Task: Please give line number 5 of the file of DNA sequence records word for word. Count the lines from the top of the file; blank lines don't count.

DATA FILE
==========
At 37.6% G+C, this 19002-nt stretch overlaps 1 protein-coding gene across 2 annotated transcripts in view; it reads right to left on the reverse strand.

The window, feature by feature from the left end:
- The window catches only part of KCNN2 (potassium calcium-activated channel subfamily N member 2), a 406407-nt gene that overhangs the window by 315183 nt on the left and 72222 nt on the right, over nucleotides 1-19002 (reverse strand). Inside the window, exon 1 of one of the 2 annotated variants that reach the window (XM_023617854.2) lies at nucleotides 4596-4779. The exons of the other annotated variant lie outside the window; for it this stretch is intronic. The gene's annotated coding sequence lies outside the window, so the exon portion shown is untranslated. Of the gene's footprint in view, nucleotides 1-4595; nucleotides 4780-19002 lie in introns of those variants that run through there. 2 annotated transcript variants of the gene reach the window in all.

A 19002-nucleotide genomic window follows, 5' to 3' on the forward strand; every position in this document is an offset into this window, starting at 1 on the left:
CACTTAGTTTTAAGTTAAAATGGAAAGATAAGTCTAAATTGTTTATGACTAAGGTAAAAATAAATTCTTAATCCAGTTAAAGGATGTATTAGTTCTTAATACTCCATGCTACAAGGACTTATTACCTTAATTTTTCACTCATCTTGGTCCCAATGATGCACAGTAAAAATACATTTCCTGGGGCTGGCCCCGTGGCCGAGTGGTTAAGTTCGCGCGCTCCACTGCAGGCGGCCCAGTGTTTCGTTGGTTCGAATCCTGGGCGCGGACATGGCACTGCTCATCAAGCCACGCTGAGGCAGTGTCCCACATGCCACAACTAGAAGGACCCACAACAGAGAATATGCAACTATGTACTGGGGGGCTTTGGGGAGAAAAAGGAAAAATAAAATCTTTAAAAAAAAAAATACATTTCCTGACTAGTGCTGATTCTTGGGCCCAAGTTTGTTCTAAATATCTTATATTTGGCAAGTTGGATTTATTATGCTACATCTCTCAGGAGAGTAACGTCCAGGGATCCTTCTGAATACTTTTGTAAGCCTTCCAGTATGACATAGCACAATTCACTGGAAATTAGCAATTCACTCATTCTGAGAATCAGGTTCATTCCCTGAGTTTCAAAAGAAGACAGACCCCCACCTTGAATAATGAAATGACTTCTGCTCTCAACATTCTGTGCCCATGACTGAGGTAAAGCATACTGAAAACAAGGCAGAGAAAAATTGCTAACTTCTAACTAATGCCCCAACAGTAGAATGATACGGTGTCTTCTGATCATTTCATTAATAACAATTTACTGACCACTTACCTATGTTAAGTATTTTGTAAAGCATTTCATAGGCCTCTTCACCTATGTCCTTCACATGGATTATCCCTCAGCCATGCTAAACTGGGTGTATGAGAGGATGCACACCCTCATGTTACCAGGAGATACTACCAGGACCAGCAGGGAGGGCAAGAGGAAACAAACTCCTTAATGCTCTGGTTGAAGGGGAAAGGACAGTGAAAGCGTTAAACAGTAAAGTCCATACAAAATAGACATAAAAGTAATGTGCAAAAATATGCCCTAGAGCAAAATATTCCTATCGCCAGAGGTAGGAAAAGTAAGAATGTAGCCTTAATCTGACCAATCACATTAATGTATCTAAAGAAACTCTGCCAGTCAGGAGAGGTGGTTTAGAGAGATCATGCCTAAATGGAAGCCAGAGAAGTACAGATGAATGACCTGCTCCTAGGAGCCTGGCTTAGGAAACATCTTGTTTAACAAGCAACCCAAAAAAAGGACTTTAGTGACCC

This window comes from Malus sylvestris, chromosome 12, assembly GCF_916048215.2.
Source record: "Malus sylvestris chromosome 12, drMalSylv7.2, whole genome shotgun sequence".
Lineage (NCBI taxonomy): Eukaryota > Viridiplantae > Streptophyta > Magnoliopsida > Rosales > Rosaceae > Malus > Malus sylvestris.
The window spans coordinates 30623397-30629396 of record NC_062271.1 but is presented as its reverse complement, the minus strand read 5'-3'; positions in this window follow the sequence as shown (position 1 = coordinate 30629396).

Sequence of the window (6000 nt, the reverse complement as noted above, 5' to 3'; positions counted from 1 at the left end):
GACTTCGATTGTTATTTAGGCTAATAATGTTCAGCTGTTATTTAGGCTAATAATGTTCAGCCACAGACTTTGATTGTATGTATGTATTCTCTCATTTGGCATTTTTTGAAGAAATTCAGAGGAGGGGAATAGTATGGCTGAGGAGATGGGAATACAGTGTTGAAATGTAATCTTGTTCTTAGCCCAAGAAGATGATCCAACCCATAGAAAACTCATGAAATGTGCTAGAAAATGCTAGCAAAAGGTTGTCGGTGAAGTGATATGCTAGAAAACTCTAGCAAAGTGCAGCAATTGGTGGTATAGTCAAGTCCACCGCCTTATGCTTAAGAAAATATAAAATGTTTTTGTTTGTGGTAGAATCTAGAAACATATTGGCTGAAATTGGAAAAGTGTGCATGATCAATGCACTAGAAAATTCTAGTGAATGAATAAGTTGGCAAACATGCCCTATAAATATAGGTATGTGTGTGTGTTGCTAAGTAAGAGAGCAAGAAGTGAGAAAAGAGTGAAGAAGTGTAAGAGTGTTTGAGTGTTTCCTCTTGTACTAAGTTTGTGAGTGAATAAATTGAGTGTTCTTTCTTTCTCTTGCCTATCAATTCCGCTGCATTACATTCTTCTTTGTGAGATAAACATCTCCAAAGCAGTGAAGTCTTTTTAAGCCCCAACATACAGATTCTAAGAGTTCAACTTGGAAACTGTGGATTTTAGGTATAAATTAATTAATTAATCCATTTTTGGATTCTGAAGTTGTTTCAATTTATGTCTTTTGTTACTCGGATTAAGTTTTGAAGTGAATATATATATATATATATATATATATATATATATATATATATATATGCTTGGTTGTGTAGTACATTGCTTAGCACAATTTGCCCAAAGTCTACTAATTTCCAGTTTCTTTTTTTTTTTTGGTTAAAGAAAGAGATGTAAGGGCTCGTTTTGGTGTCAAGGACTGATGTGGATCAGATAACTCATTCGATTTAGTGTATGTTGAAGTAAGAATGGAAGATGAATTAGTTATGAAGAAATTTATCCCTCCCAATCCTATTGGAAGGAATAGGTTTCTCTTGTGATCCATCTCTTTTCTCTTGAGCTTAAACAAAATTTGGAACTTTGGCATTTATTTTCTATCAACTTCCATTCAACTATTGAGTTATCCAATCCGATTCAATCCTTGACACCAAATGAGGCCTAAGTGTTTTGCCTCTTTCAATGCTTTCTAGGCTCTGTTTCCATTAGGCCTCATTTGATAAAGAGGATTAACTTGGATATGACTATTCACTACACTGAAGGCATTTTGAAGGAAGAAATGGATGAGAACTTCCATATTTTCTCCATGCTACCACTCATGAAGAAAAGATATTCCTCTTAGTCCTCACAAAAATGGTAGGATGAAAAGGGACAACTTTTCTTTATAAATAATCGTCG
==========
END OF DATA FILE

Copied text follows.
CACTTAGTTTTAAGTTAAAATGGAAAGATAAGTCTAAATTGTTTATGACTAAGGTAAAAATAAATTCTTAATCCAGTTAAAGGATGTATTAGTTCTTAATACTCCATGCTACAAGGACTTATTACCTTAATTTTTCACTCATCTTGGTCCCAATGATGCACAGTAAAAATACATTTCCTGGGGCTGGCCCCGTGGCCGAGTGGTTAAGTTCGCGCGCTCCACTGCAGGCGGCCCAGTGTTTCGTTGGTTCGAATCCTGGGCGCGGACATGGCACTGCTCATCAAGCCACGCTGAGGCAGTGTCCCACATGCCACAACTAGAAGGACCCACAACAGAGAATATGCAACTATGTACTGGGGGGCTTTGGGGAGAAAAAGGAAAAATAAAATCTTTAAAAAAAAAAATACATTTCCTGACTAGTGCTGATTCTTGGGCCCAAGTTTGTTCTAAATATCTTATATTTGGCAAGTTGGATTTATTATGCTACATCTCTCAGGAGAGTAACGTCCAGGGATCCTTCTGAATACTTTTGTAAGCCTTCCAGTATGACATAGCACAATTCACTGGAAATTAGCAATTCACTCATTCTGAGAATCAGGTTCATTCCCTGAGTTTCAAAAGAAGACAGACCCCCACCTTGAATAATGAAATGACTTCTGCTCTCAACATTCTGTGCCCATGACTGAGGTAAAGCATACTGAAAACAAGGCAGAGAAAAATTGCTAACTTCTAACTAATGCCCCAACAGTAGAATGATACGGTGTCTTCTGATCATTTCATTAATAACAATTTACTGACCACTTACCTATGTTAAGTATTTTGTAAAGCATTTCATAGGCCTCTTCACCTATGTCCTTCACATGGATTATCCCTCAGCCATGCTAAACTGGGTGTATGAGAGGATGCACACCCTCATGTTACCAGGAGATACTACCAGGACCAGCAGGGAGGGCAAGAGGAAACAAACTCCTTAATGCTCTGGTTGAAGGGGAAAGGACAGTGAAAGCGTTAAACAGTAAAGTCCATACAAAATAGACATAAAAGTAATGTGCAAAAATATGCCCTAGAGCAAAATATTCCTATCGCCAGAGGTAGGAAAAGTAAGAATGTAGCCTTAATCTGACCAATCACATTAATGTATCTAAAGAAACTCTGCCAGTCAGGAGAGGTGGTTTAGAGAGATCATGCCTAAATGGAAGCCAGAGAAGTACAGATGAATGACCTGCTCCTAGGAGCCTGGCTTAGGAAACATCTTGTTTAACAAGCAACCCAAAAAAAGGACTTTAGTGACCC